This adult pit bull looks tough; he’s anything but. He was found by two guys who kind of fell in love with him. They kept him and tried to find his owner. He had a black collar on, he knows “sit,” and he’s housebroken. He’s good with kids and other dogs (ignored yapping Chihuahuas who goaded him). They describe him as a great dog:
He was a very gentle dog. Ate treats out of my brother’s hand and loved the giant bone he got for him. Ha. Didn’t snap when we went near his food. He is really quiet.”
He’s maybe blind in one eye. Before an owner or adopter could be found, the father of they two young men turned him into Riverside County Animal Shelter. It’s not a good place for any dog to be, much less a pit bull who has horribly cropped ears and might have a bum eye.
According to Riverside Rescue in their post on Adopt-a-Pet, “…Over 1,000 dogs and cats are killed each month by Riverside County!” This guy doesn’t have a chance unless his owner is looking for him or someone takes pity on this sweet and gentle guy whose appearance does not reflect his lapdog personality.
He is at Western Riverside Shelter on 6851 Van Buren Blvd., Jurupa Valley, CA 92509. Their phone number is: (951) 358-7387. His ID number is A1214564 and you can see more on his Facebook thread. There is a link to another Facebook page there, and a link to his video — playing frisbee! These guys really care about this dog and don’t want to see him die. Please share his story.
More information on the Riverside shelter and the attitude of Riverside County regarding dogs and cats follows.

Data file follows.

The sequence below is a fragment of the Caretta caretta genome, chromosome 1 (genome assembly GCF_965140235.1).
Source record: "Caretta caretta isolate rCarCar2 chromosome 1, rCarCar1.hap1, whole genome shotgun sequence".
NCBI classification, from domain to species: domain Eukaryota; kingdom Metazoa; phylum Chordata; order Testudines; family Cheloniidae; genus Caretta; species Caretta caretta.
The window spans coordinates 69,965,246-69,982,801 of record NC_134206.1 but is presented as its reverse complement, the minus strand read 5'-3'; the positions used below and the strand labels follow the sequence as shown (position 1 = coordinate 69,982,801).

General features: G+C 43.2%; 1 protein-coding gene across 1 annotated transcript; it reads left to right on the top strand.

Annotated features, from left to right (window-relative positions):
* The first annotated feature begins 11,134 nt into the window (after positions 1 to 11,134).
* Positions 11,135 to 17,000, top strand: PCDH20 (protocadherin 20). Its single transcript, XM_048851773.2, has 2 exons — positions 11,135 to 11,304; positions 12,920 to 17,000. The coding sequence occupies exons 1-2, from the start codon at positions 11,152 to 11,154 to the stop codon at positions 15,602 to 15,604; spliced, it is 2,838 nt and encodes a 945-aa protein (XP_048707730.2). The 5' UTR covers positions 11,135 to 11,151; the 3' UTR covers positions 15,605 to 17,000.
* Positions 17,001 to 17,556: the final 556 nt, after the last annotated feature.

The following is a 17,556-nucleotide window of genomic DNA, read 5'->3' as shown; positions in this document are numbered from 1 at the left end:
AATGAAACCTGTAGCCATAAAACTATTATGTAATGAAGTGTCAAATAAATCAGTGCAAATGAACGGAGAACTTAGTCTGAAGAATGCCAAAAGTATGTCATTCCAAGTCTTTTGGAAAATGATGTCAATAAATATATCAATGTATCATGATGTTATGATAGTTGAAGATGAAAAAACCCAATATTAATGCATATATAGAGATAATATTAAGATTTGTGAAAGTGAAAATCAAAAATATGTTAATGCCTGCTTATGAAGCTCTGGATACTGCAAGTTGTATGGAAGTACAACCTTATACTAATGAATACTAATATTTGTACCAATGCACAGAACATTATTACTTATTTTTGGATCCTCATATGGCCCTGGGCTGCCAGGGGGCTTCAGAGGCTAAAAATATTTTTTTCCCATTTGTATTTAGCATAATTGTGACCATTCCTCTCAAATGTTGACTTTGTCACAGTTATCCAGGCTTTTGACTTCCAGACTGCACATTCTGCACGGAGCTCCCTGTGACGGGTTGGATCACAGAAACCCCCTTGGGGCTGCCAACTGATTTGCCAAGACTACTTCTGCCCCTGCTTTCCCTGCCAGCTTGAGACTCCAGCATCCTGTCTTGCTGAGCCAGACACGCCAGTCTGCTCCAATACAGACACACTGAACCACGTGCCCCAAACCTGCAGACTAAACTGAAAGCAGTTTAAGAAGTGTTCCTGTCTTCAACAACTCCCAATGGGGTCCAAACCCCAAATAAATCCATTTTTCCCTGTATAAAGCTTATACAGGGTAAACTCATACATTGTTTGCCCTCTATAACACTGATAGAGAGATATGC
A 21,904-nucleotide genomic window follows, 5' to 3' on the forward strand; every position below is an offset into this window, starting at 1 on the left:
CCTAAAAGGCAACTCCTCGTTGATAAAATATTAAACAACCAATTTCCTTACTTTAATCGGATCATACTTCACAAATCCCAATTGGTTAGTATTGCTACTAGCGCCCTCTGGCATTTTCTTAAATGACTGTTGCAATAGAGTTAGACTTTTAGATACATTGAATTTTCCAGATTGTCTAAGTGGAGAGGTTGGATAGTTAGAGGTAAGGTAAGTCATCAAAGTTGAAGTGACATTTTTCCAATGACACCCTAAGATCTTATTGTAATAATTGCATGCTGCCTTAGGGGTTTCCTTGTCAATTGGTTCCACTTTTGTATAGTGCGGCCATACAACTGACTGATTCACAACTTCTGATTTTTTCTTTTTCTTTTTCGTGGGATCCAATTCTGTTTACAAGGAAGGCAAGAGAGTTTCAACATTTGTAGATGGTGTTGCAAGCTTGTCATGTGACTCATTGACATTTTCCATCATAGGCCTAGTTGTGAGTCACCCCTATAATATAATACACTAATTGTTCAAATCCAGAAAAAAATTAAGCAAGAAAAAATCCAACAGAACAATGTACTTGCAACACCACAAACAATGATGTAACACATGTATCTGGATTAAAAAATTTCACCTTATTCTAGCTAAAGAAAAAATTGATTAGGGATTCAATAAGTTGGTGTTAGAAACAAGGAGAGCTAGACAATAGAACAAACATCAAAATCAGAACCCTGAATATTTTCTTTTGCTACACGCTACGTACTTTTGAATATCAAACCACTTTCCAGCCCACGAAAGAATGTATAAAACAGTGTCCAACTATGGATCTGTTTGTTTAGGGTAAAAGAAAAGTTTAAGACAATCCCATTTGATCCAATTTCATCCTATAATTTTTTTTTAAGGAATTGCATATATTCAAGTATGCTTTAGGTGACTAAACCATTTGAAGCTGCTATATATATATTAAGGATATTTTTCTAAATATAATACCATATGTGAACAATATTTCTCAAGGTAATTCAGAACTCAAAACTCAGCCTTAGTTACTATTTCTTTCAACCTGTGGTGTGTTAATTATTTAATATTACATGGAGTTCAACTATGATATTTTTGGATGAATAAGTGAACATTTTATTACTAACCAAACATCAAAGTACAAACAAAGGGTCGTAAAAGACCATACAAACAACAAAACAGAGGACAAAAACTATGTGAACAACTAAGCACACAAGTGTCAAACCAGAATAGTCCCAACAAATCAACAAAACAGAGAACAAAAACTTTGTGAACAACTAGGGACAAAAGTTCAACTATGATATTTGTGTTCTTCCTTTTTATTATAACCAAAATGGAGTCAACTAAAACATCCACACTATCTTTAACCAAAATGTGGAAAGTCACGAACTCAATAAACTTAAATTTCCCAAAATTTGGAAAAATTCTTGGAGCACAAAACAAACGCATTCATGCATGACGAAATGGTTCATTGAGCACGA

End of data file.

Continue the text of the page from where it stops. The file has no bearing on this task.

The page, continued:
In an article published in April, 2015 by CNN Money, about counties that demand harsh fines from residents, wrote about Riverside County tactics.
“Indio, California resident Elizabeth Vasquez says that animal control officers seized her two dogs, Silver and Canelo, for being loose in the neighborhood and fined her $500. She claims they were secure in her backyard at the time.
She used her grocery money to pay $200 — enough to get Canelo back. But animal control killed Silver before she could scrape together enough cash to get the dog out, says Vasquez, who speaks only Spanish.”
Apparently, in Riverside County, inspectors go from door to door passing out citations that might be as much as $400 to people who may not speak English and, while they may be able to afford to feed their pets, cannot afford the mandatory spaying/neutering, vaccinations and microchips that make the license affordable.
When accused of only visiting the poorer areas with their citations, the official in charge of licensing said that in gated communities, they can’t get it. So those who can most afford to provide the care for their animals are getting away with not sterilizing them, but those who can least afford are being punished. And that’s life in America. Take advantage of those who aren’t in positions to fight back.
Please share this dog’s story. Maybe his owner is looking for him and will see it. Maybe someone who knows the dog will see it. Maybe someone will be touched by this dog’s plight and want to adopt him or rescue him. He needs help — he’s one pit bull out of hundreds on death row.
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